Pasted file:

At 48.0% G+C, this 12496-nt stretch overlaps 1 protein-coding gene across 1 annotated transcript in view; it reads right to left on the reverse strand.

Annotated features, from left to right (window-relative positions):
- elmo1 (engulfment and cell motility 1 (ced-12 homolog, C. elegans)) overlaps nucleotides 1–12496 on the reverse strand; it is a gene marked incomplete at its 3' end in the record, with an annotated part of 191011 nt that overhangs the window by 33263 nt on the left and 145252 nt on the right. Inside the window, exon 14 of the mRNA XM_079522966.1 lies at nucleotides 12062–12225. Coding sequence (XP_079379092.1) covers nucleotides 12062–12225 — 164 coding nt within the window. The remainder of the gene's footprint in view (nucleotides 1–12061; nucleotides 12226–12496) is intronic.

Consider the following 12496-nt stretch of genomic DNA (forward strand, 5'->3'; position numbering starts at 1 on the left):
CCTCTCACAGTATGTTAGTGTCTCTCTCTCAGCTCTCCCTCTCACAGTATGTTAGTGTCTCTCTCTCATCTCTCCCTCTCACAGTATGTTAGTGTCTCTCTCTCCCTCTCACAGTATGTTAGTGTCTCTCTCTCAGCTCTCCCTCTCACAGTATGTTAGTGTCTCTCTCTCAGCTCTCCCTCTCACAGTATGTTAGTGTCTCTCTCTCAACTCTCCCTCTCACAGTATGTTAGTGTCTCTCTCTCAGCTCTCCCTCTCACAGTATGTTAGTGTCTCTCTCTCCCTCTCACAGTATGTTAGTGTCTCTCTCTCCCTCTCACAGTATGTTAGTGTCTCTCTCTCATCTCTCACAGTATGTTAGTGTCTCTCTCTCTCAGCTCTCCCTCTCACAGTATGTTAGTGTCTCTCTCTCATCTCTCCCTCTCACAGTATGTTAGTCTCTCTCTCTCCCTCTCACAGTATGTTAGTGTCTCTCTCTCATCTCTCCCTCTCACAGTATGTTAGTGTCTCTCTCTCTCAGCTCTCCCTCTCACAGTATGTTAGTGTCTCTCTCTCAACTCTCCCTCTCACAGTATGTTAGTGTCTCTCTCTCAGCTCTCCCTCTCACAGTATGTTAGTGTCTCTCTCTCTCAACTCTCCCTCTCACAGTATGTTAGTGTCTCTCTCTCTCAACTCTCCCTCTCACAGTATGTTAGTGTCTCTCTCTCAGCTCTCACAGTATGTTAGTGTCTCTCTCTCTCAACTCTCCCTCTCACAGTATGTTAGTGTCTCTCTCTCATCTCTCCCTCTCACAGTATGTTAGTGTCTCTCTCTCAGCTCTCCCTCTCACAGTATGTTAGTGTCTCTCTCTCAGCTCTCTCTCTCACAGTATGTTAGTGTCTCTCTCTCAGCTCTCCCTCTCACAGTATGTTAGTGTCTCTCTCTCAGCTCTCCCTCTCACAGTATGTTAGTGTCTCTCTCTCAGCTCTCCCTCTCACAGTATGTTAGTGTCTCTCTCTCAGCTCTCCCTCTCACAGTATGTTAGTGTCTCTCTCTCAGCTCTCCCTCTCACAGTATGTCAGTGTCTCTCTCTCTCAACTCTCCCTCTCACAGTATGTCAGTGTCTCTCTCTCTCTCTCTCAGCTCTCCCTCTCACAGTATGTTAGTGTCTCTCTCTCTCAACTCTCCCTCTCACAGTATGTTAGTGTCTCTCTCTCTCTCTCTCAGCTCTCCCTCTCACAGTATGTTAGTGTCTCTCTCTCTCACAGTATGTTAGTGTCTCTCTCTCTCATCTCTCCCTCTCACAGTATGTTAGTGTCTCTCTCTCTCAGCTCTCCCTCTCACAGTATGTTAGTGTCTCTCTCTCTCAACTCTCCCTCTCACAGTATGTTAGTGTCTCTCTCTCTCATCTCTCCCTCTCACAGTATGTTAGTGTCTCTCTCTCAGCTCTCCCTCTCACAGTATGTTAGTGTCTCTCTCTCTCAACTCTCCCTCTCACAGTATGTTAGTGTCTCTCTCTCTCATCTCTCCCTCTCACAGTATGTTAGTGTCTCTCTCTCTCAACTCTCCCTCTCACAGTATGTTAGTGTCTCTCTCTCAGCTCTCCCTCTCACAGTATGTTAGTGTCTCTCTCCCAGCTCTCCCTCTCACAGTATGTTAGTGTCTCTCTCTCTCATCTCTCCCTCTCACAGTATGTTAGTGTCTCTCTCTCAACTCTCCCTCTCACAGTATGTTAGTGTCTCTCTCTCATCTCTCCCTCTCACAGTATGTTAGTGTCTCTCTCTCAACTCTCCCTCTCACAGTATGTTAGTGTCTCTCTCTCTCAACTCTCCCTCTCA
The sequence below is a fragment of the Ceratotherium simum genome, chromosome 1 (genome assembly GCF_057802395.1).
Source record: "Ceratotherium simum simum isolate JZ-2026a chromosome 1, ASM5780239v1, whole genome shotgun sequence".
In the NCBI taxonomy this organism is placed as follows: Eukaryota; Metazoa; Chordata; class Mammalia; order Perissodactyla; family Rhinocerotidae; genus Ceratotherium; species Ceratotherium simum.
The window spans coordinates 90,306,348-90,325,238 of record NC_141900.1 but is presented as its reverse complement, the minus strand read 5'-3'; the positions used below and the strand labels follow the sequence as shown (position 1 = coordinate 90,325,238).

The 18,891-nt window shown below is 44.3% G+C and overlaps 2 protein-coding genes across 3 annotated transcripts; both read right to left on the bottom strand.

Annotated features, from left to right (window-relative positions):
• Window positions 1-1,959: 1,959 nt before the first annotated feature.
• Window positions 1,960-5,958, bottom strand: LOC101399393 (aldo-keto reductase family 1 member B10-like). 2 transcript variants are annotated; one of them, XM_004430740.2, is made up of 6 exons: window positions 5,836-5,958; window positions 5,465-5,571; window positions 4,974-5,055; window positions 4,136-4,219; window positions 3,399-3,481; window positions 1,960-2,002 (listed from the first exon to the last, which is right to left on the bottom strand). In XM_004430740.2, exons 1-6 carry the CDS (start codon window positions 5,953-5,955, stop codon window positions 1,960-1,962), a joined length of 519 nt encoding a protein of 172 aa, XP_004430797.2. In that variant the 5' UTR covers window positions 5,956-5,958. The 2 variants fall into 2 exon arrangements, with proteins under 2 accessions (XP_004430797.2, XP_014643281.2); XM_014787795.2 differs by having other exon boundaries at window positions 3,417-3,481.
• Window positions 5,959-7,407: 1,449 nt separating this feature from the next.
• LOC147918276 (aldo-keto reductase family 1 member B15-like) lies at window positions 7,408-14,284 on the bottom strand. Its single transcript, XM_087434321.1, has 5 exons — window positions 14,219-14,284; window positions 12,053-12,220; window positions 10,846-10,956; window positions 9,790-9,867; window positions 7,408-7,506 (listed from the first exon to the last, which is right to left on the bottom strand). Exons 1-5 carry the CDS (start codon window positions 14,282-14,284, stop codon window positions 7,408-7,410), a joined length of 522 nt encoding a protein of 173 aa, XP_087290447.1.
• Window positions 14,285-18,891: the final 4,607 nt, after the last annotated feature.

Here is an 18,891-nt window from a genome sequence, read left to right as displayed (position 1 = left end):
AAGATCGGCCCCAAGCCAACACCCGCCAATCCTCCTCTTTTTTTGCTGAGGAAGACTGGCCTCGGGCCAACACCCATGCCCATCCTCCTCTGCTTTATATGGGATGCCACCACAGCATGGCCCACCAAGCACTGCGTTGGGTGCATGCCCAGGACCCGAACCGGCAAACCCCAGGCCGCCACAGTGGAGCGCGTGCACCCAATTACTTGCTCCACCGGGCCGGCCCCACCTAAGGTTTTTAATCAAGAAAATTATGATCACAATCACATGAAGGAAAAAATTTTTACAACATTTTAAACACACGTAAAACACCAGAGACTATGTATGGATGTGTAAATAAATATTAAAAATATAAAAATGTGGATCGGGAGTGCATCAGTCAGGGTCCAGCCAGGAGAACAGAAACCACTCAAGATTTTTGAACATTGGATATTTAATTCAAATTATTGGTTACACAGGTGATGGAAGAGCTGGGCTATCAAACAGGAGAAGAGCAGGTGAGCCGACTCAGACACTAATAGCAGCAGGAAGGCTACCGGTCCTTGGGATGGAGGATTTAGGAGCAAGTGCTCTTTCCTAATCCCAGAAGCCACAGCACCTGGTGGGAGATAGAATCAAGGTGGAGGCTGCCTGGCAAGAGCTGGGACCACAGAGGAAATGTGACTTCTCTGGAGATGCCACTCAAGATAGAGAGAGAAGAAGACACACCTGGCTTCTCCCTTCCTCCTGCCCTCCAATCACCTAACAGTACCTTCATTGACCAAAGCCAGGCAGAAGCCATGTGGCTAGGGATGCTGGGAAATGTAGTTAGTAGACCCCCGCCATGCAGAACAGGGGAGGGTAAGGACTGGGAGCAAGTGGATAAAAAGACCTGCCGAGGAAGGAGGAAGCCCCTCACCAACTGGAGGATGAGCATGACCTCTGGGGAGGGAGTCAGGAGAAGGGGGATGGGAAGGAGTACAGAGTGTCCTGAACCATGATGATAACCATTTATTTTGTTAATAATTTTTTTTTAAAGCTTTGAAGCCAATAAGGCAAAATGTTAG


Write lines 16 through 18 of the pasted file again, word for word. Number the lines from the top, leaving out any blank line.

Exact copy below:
• Window positions 14,285-18,891: the final 4,607 nt, after the last annotated feature.

Here is an 18,891-nt window from a genome sequence, read left to right as displayed (position 1 = left end):
AAGATCGGCCCCAAGCCAACACCCGCCAATCCTCCTCTTTTTTTGCTGAGGAAGACTGGCCTCGGGCCAACACCCATGCCCATCCTCCTCTGCTTTATATGGGATGCCACCACAGCATGGCCCACCAAGCACTGCGTTGGGTGCATGCCCAGGACCCGAACCGGCAAACCCCAGGCCGCCACAGTGGAGCGCGTGCACCCAATTACTTGCTCCACCGGGCCGGCCCCACCTAAGGTTTTTAATCAAGAAAATTATGATCACAATCACATGAAGGAAAAAATTTTTACAACATTTTAAACACACGTAAAACACCAGAGACTATGTATGGATGTGTAAATAAATATTAAAAATATAAAAATGTGGATCGGGAGTGCATCAGTCAGGGTCCAGCCAGGAGAACAGAAACCACTCAAGATTTTTGAACATTGGATATTTAATTCAAATTATTGGTTACACAGGTGATGGAAGAGCTGGGCTATCAAACAGGAGAAGAGCAGGTGAGCCGACTCAGACACTAATAGCAGCAGGAAGGCTACCGGTCCTTGGGATGGAGGATTTAGGAGCAAGTGCTCTTTCCTAATCCCAGAAGCCACAGCACCTGGTGGGAGATAGAATCAAGGTGGAGGCTGCCTGGCAAGAGCTGGGACCACAGAGGAAATGTGACTTCTCTGGAGATGCCACTCAAGATAGAGAGAGAAGAAGACACACCTGGCTTCTCCCTTCCTCCTGCCCTCCAATCACCTAACAGTACCTTCATTGACCAAAGCCAGGCAGAAGCCATGTGGCTAGGGATGCTGGGAAATGTAGTTAGTAGACCCCCGCCATGCAGAACAGGGGAGGGTAAGGACTGGGAGCAAGTGGATAAAAAGACCTGCCGAGGAAGGAGGAAGCCCCTCACCAACTGGAGGATGAGCATGACCTCTGGGGAGGGAGTCAGGAGAAGGGGGATGGGAAGGAGTACAGAGTGTCCTGAACCATGATGATAACCATTTATTTTGTTAATAATTTTTTTTTAAAGCTTTGAAGCCAATAAGGCAAAATGTTAG